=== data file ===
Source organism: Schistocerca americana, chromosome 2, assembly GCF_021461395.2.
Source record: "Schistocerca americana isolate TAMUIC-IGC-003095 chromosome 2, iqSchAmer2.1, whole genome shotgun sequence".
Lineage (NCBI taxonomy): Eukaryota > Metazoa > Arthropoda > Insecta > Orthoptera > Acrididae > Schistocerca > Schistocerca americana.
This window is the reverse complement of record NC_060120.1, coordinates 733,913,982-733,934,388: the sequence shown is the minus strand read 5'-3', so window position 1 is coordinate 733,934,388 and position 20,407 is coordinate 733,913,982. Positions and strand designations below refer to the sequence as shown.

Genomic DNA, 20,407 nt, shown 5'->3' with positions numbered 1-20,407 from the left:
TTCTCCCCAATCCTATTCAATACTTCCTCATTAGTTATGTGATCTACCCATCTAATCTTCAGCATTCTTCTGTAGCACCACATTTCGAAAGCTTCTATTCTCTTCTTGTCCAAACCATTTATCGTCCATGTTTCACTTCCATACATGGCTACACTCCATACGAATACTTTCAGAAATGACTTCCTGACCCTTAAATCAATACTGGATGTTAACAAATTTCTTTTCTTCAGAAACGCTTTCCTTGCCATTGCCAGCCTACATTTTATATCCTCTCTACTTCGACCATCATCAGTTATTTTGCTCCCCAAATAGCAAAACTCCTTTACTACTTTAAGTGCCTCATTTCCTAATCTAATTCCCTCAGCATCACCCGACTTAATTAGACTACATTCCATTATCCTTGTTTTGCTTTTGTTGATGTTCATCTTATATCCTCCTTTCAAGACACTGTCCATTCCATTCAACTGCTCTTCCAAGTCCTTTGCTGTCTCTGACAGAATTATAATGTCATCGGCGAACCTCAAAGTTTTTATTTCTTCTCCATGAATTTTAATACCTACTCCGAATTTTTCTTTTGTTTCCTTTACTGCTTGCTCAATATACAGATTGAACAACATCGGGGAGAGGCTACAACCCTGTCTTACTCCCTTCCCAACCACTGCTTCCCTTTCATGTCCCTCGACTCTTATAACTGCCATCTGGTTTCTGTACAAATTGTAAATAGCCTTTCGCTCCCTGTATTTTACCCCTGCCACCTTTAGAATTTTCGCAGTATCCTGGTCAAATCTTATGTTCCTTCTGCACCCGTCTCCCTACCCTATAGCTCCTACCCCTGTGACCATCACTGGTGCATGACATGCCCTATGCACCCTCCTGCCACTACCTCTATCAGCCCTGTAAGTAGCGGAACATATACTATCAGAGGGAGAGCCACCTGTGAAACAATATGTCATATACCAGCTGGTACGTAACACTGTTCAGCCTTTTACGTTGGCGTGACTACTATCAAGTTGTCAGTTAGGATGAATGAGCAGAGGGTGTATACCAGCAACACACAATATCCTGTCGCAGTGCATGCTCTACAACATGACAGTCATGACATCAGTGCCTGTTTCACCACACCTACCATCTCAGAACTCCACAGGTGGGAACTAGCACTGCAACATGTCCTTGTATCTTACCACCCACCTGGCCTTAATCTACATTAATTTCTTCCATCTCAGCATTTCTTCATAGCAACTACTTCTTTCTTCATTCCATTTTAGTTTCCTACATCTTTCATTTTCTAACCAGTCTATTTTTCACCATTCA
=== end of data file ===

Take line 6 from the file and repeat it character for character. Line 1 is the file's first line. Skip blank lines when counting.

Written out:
TTCTCCCCAATCCTATTCAATACTTCCTCATTAGTTATGTGATCTACCCATCTAATCTTCAGCATTCTTCTGTAGCACCACATTTCGAAAGCTTCTATTCTCTTCTTGTCCAAACCATTTATCGTCCATGTTTCACTTCCATACATGGCTACACTCCATACGAATACTTTCAGAAATGACTTCCTGACCCTTAAATCAATACTGGATGTTAACAAATTTCTTTTCTTCAGAAACGCTTTCCTTGCCATTGCCAGCCTACATTTTATATCCTCTCTACTTCGACCATCATCAGTTATTTTGCTCCCCAAATAGCAAAACTCCTTTACTACTTTAAGTGCCTCATTTCCTAATCTAATTCCCTCAGCATCACCCGACTTAATTAGACTACATTCCATTATCCTTGTTTTGCTTTTGTTGATGTTCATCTTATATCCTCCTTTCAAGACACTGTCCATTCCATTCAACTGCTCTTCCAAGTCCTTTGCTGTCTCTGACAGAATTATAATGTCATCGGCGAACCTCAAAGTTTTTATTTCTTCTCCATGAATTTTAATACCTACTCCGAATTTTTCTTTTGTTTCCTTTACTGCTTGCTCAATATACAGATTGAACAACATCGGGGAGAGGCTACAACCCTGTCTTACTCCCTTCCCAACCACTGCTTCCCTTTCATGTCCCTCGACTCTTATAACTGCCATCTGGTTTCTGTACAAATTGTAAATAGCCTTTCGCTCCCTGTATTTTACCCCTGCCACCTTTAGAATTTTCGCAGTATCCTGGTCAAATCTTATGTTCCTTCTGCACCCGTCTCCCTACCCTATAGCTCCTACCCCTGTGACCATCACTGGTGCATGACATGCCCTATGCACCCTCCTGCCACTACCTCTATCAGCCCTGTAAGTAGCGGAACATATACTATCAGAGGGAGAGCCACCTGTGAAACAATATGTCATATACCAGCTGGTACGTAACACTGTTCAGCCTTTTACGTTGGCGTGACTACTATCAAGTTGTCAGTTAGGATGAATGAGCAGAGGGTGTATACCAGCAACACACAATATCCTGTCGCAGTGCATGCTCTACAACATGACAGTCATGACATCAGTGCCTGTTTCACCACACCTACCATCTCAGAACTCCACAGGTGGGAACTAGCACTGCAACATGTCCTTGTATCTTACCACCCACCTGGCCTTAATCTACATTAATTTCTTCCATCTCAGCATTTCTTCATAGCAACTACTTCTTTCTTCATTCCATTTTAGTTTCCTACATCTTTCATTTTCTAACCAGTCTATTTTTCACCATTCA